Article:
The framework, dubbed apps-ads.txt, prevents a type of fraud known as "domain spoofing," in which bad actors sell phony ads they say are from, for example, the New York Times, to marketers. This sort of fraud was previously rampant on the open web; the Financial Times last year reported that dozens of exchanges were selling its video ads programmatically, despite the fact that it only sells such inventory through Google and TrustX. Business Insider, meanwhile, said one advertiser thought they had purchased $40,000 worth of ad inventory from the publisher through the open exchanges, when in reality the publication only saw $97, indicating the rest of the money went to fraud.
But some major obstacles remain to implementing the framework widely. The two major distributors of apps – Google and Apple – must get on board. While Google is likely to adopt apps-ads.txt – it's one of the primary authors of the framework– it's unclear whether Apple will be as eager to do so.
"The biggest hurdle is the co-operation of the app stores," says Ian Trider, director of RTB platform operations at Centro, a DSP software provider. "The proposed solution, as it stands, involves the app stores to provide the necessary information."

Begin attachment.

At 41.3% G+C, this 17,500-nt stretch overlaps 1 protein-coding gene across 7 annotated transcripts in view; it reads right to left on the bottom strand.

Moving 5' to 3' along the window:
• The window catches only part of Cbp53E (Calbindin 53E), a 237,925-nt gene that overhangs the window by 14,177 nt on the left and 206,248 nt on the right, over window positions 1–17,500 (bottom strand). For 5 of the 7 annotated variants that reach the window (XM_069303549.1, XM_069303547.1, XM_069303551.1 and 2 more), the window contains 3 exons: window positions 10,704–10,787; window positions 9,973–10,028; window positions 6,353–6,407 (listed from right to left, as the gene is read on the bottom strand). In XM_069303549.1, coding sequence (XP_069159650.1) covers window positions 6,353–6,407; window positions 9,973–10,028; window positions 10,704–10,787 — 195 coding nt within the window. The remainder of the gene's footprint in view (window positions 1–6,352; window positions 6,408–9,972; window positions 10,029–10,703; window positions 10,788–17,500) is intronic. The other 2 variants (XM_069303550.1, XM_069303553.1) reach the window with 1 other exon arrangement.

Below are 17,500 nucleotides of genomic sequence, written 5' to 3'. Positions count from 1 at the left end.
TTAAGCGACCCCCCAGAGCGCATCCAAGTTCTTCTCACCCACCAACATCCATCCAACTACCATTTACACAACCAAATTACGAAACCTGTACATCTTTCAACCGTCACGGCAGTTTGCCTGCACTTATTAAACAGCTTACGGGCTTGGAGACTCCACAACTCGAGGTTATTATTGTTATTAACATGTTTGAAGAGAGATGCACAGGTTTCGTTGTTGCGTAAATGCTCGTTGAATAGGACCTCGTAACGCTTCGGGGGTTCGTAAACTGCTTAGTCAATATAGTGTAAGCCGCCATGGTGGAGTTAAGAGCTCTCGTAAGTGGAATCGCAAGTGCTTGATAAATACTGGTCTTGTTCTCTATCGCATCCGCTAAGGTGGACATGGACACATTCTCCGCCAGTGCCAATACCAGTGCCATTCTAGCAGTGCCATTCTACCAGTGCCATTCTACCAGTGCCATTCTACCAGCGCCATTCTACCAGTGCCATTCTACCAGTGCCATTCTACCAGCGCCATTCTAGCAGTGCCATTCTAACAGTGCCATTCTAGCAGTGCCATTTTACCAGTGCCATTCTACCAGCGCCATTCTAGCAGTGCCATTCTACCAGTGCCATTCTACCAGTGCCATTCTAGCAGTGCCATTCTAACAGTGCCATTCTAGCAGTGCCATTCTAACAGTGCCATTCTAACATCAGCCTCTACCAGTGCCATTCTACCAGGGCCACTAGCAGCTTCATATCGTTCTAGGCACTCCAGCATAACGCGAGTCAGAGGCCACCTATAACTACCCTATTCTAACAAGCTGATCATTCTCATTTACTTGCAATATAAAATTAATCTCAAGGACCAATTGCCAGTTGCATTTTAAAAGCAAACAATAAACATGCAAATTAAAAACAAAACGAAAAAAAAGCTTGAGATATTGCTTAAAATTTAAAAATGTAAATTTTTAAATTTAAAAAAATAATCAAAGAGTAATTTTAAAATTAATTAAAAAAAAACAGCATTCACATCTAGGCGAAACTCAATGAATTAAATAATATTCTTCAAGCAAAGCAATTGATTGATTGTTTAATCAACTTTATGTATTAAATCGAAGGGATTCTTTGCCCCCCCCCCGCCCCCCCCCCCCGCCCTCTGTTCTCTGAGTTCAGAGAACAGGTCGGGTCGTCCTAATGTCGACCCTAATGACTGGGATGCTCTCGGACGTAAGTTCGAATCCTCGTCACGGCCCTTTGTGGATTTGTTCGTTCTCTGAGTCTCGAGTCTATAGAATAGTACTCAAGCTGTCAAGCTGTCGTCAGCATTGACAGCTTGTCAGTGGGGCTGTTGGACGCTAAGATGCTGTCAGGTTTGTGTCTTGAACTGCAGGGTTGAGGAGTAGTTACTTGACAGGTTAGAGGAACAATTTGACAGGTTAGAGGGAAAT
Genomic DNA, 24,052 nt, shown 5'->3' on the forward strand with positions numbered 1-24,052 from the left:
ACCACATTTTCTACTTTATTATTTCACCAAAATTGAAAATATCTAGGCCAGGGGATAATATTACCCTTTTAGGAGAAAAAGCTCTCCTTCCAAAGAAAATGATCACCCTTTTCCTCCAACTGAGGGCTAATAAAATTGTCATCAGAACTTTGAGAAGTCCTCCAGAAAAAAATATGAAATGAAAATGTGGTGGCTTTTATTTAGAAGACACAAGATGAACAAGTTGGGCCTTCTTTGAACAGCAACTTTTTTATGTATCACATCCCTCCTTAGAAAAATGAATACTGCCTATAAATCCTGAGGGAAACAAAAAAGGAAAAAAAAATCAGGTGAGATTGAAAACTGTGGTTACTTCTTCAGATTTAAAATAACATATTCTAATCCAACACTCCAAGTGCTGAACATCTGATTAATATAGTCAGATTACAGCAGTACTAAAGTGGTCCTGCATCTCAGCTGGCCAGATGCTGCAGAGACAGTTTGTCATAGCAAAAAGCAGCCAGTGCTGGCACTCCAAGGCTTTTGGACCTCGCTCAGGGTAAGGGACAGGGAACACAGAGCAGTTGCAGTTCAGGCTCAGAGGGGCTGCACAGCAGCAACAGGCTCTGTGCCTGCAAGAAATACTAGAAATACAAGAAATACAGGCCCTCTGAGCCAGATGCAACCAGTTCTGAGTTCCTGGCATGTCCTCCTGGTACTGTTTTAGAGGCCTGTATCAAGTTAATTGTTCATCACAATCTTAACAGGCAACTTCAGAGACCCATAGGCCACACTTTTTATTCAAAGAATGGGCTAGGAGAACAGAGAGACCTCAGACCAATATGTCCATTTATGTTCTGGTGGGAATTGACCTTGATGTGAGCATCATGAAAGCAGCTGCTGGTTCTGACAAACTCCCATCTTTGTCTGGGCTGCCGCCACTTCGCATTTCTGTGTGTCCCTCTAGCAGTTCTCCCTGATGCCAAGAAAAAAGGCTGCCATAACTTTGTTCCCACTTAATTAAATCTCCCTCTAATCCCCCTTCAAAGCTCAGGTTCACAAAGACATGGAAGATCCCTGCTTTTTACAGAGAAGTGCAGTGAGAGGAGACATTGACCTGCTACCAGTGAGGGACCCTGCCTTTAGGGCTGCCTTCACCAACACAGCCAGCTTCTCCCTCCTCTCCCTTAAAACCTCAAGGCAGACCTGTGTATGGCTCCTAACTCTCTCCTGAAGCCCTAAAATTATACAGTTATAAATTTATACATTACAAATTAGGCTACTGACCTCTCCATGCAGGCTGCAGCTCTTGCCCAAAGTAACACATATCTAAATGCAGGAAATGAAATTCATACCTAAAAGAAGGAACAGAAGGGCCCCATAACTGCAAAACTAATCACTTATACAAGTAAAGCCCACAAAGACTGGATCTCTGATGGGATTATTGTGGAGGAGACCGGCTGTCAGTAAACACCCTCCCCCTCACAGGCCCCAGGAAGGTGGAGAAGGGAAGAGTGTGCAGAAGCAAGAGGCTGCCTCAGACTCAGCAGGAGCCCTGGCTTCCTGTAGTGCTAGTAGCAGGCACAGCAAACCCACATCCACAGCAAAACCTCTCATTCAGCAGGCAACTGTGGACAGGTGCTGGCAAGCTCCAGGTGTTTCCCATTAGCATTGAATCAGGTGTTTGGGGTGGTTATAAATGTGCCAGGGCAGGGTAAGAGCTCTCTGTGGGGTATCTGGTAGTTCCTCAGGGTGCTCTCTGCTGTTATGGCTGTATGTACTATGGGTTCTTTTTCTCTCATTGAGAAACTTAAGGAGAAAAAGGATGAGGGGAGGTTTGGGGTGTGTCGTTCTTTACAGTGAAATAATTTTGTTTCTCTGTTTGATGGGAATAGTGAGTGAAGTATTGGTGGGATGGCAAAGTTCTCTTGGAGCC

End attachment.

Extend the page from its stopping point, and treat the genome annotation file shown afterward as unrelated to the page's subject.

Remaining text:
Apple does not have deep ties to the ad industry nor does it have a close relationship with the IAB. Should Apple decide not to play ball there would still be an alternative on iOS, but that solution will likely be more cumbersome and require marketers to pay licensed third-parties for the necessary data. Trider says regardless of what Apple decides, Centro will be ready to implement apps-ads.txt by the first quarter of 2019.
"The key issue here is how easy or how hard the app stores make it to scan their pages," said one executive said, who asked to remain anonymous to protect industry relationships. "And Apple is the issue; they either don't care or they are hostile."
The move to apps-ads.txt would allow marketers who buy ads through demand side platforms to purchase legit ad inventory when making in-app ad buys as well as buys in over-the-top video apps. AppAnnie predicts more than $220 billion will be spent worldwide on in-app ads come 2021.
Apple did not immediately respond to request for comment. Apps-ads.txt is available for public comment through February 4.